Tschonoski Maple - Acer tschonoskii
Family Aceraceae

This uncommon plant makes a rare appearance in North America.  Zone: 3-9
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Tschonoski Maple fall foliage
Native to Asia -temperate; Russian Far East: Russian Federation - Kurile Islands, Primorye; China: China - Jilin, Liaoning; Eastern Asia: Japan - Hokkaido, Honshu, Kyushu, Shikoku; Korea
 In the Northern hemisphere, maples grow in the North American temperate zone, and California, Europe and Asia. They also grow in Asia's South-Eastern tropical zone and can be found in Indonesia on Java and Sumatra, in the Philippine, mountains of Borneo and Malaysia. They grow, too, in the Mediterranean Basin, in the Balkans, on Cyprus and Crete and in Libya, Turkey, Iraq, Iran, Afghanistan and Pakistan. In Asia, they are widespread in China, Japan, Korea, Manchuria and Eastern Siberia, as well as on Sakhalin and the Kurile Islands.
Tschonoski Maple Habit
This Tschonoski maple, grown from seed, is 27 years old
Red Maple is easily transplanted and usually develops surface roots in soil ranging from well-drained sand to clay. It is not especially drought tolerant, particularly in the southern part of the range, but selected individual trees can be found growing on dry sites. This trait shows the wide range of genetic diversity in the species.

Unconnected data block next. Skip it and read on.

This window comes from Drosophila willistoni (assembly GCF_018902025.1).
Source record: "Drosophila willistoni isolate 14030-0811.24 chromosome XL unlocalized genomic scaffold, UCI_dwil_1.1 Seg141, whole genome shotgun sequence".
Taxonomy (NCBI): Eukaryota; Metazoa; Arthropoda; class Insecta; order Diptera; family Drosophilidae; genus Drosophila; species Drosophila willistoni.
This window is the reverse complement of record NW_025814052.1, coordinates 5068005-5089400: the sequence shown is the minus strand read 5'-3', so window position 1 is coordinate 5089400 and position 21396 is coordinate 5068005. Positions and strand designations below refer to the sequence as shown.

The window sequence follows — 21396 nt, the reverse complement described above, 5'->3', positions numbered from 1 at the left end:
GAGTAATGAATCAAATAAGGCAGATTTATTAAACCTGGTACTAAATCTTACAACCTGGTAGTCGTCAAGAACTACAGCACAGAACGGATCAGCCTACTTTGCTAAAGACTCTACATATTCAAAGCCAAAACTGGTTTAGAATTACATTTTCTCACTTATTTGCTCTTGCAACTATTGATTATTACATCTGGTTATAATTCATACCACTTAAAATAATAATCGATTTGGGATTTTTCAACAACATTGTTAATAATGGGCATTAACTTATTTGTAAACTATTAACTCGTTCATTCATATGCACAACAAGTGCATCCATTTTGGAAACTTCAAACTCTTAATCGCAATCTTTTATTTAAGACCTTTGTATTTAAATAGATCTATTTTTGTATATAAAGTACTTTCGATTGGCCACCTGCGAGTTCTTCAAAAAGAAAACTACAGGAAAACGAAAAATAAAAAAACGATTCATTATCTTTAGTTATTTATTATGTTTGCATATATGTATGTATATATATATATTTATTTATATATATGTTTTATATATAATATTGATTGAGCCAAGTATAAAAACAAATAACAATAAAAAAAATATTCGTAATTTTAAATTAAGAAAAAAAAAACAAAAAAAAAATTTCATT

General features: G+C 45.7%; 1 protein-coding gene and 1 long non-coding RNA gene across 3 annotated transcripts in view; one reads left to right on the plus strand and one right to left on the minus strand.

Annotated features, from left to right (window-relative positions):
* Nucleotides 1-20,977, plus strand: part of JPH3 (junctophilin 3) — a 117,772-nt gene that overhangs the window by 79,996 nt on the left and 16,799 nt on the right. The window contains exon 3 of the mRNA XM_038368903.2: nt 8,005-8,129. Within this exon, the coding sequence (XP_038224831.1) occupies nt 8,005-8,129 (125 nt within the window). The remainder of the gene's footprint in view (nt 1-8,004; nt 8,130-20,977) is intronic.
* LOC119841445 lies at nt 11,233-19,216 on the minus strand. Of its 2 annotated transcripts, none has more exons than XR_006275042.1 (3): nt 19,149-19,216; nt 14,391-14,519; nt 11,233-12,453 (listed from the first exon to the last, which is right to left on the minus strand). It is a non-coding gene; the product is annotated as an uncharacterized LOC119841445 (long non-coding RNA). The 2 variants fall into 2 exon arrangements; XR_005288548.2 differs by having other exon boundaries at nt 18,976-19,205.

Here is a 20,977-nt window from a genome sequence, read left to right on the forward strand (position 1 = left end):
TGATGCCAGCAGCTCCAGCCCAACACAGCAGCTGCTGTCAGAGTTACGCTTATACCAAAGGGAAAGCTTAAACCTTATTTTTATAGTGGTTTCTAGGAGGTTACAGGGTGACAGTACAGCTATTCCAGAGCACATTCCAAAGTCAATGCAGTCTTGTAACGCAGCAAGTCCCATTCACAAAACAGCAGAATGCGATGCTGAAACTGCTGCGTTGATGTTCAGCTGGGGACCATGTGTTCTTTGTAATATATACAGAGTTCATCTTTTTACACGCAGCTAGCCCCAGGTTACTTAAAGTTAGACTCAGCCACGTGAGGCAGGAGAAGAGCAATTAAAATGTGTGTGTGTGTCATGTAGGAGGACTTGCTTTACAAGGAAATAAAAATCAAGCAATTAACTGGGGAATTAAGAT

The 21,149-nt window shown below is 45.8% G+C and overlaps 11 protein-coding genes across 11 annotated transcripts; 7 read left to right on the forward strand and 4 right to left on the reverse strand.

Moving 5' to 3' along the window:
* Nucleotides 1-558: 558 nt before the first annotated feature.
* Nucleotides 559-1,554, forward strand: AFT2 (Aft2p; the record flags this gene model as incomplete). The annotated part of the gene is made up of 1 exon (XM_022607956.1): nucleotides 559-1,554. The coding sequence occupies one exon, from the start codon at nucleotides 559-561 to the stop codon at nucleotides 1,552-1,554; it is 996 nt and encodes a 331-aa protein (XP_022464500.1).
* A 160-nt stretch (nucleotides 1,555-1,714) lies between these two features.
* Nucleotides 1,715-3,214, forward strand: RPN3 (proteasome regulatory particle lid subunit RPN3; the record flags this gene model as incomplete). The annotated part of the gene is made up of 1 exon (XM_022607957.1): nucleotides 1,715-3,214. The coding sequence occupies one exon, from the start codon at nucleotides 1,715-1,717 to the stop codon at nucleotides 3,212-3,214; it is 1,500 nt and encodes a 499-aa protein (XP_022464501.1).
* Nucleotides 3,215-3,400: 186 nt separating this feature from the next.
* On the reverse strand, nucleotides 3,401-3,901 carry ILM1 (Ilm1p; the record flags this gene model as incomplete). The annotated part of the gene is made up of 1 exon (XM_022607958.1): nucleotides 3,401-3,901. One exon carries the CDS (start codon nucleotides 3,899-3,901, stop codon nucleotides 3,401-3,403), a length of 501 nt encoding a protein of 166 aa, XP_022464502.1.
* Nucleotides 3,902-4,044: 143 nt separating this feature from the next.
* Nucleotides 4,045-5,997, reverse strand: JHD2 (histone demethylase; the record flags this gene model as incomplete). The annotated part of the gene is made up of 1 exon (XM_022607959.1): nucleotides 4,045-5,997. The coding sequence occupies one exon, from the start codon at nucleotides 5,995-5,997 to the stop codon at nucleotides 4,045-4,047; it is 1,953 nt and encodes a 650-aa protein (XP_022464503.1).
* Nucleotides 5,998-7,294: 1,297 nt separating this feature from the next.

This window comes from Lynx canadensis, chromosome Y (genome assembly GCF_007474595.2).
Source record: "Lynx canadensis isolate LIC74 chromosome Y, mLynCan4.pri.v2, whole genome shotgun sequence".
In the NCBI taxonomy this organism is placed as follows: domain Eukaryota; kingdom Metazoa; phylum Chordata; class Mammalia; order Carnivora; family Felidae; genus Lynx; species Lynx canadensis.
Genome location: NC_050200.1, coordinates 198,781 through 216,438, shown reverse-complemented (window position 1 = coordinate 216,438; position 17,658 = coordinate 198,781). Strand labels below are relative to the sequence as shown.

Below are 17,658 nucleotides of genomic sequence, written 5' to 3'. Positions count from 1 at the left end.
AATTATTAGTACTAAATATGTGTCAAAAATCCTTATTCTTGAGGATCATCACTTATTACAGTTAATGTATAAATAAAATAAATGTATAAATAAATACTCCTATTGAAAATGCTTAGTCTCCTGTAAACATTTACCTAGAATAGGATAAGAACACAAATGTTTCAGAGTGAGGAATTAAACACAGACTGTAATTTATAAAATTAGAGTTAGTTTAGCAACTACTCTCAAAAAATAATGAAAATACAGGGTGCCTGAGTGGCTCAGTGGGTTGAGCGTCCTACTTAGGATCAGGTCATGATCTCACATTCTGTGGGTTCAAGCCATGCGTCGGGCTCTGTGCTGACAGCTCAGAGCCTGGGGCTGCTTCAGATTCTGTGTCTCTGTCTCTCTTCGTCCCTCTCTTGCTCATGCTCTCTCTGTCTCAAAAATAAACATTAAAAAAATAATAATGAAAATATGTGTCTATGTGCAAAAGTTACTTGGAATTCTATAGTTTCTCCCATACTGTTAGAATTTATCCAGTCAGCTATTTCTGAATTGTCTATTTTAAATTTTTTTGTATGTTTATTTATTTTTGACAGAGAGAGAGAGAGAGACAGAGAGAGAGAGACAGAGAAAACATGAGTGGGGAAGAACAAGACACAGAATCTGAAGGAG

Branches often grow upright through the crown forming poor attachments to the trunk. These should be removed in the nursery or after planting to help prevent branch failure in older trees during storms. Select branches with a wide angle from the trunk and prevent branches from growing larger than half the diameter of the trunk. This will help reduce storm damage. [2]

References
1. Tschonoski Maple, Morton Arboretum acc. 289-73*3, photos by Bruce Marlin
2. The Morton Arboretum, Red Maple
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Family Aceraceae - Maples
The Maples are some of our most familiar and beloved trees.  Most are native to the far east: China, Japan, Korea, Manchuria. Maples produce a distinctive winged fruit called a samara, also commonly known as helicopters or whirlybirds.
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